Ian Peddie has taught at Florida Gulf Coast University, the University of Sydney, and West Texas A&M University. His books include The Resisting Muse: Popular Music and Social Protest (Ashgate, 2006) and a study of class in American literature. He has published widely on twentieth-century British and American culture. He is currently editing a collection on music and protest since 1900.
Popular Music and Human Rightsby Ian Peddie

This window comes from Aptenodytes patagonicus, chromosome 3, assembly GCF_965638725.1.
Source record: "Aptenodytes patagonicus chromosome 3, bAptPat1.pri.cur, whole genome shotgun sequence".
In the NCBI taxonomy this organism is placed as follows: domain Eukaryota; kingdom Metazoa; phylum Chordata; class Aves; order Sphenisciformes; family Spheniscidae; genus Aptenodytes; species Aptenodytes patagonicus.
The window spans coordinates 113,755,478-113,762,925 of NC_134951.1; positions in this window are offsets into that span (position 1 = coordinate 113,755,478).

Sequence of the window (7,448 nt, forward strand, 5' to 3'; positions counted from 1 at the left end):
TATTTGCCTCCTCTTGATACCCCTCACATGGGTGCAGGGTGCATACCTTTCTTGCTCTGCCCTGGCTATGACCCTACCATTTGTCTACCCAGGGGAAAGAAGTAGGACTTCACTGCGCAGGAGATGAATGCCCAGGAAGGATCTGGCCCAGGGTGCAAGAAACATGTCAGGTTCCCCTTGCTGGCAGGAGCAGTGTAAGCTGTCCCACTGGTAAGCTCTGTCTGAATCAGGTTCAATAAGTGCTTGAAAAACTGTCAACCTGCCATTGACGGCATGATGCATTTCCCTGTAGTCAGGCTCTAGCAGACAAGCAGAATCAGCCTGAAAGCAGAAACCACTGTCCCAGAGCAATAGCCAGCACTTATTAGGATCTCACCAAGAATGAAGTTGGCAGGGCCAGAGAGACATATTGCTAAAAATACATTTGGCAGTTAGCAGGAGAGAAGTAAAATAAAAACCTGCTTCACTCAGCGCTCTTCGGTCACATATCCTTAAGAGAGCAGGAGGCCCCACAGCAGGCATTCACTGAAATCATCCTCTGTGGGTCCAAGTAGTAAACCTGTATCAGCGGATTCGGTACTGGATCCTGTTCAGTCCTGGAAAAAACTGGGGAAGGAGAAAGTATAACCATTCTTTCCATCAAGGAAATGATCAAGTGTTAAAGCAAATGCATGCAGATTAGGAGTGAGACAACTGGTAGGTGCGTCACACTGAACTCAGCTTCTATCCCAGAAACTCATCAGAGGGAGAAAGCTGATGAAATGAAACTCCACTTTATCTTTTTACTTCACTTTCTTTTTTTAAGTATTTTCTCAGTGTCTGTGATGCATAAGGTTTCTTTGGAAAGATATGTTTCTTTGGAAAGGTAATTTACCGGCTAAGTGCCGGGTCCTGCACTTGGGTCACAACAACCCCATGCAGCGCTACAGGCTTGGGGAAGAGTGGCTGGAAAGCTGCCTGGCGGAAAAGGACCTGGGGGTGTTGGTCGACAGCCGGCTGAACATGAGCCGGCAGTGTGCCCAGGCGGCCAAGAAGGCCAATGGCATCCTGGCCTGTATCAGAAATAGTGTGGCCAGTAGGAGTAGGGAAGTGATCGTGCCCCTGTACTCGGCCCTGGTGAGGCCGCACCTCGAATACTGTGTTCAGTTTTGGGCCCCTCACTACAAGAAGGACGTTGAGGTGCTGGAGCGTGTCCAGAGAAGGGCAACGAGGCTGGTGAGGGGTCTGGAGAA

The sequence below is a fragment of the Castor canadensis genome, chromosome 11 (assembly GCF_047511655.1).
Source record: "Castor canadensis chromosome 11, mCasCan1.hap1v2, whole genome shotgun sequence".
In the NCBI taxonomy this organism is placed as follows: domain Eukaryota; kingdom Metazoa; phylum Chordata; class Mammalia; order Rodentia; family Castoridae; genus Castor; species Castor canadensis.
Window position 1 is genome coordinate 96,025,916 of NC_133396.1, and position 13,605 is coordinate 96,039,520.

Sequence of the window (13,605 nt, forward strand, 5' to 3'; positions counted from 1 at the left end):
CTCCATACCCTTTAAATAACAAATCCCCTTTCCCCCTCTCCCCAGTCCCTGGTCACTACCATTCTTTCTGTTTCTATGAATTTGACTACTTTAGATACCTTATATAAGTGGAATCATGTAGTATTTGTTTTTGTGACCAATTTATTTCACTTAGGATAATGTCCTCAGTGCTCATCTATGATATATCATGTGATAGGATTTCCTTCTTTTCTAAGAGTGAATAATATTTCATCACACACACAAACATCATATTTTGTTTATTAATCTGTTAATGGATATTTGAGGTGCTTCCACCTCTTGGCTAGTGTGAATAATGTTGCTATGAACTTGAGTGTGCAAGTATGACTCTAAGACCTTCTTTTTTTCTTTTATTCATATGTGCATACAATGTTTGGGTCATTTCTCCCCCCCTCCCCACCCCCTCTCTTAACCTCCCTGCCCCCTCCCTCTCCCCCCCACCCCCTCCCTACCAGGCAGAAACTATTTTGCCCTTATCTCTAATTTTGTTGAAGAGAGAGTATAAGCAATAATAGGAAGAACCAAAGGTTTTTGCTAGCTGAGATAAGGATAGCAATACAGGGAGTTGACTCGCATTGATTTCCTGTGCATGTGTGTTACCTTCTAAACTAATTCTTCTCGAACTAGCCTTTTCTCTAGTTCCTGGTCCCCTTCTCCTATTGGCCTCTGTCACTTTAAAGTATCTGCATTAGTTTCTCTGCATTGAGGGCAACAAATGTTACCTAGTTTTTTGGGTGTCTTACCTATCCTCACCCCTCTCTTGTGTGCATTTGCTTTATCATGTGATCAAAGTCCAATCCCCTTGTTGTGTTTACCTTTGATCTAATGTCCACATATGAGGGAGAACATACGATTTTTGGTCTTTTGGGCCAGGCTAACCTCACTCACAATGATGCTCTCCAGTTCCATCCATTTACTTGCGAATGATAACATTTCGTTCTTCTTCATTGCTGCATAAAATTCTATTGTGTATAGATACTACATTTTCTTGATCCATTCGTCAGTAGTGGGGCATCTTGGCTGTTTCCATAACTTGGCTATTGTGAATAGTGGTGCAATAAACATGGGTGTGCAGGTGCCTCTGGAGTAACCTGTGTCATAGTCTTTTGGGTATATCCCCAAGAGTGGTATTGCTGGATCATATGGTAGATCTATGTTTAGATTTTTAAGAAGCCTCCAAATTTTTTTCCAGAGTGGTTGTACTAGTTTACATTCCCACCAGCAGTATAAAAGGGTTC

Popular music has long understood that human rights, if attainable at all, involve a struggle without end. The right to imagine an individual will, the right to some form of self-determination and the right to self-legislation have long been at the forefront of popular music's approach to human rights. At a time of such uncertainty and confusion, with human rights currently being violated all over the world, a new and sustained examination of cultural responses to such issues is warranted. In this respect music, which is always produced in a social context, is an extremely useful medium; in its immediacy music has a potency of expression whose reach is long and wide. Contributors to this significant volume cover artists and topics such as Billy Bragg, punk, Fun-da-Mental, Willie King and the Liberators, Hedwig and the Angry Inch, the Anti-Death Penalty movement, benefit concerts, benefit albums, Gil Scott-Heron, Bruce Springsteen, Wounded Knee and Native American political resistance, Tori Amos, Joni Mitchell, as well as human rights in relation to feminism. A second volume covers World Music.
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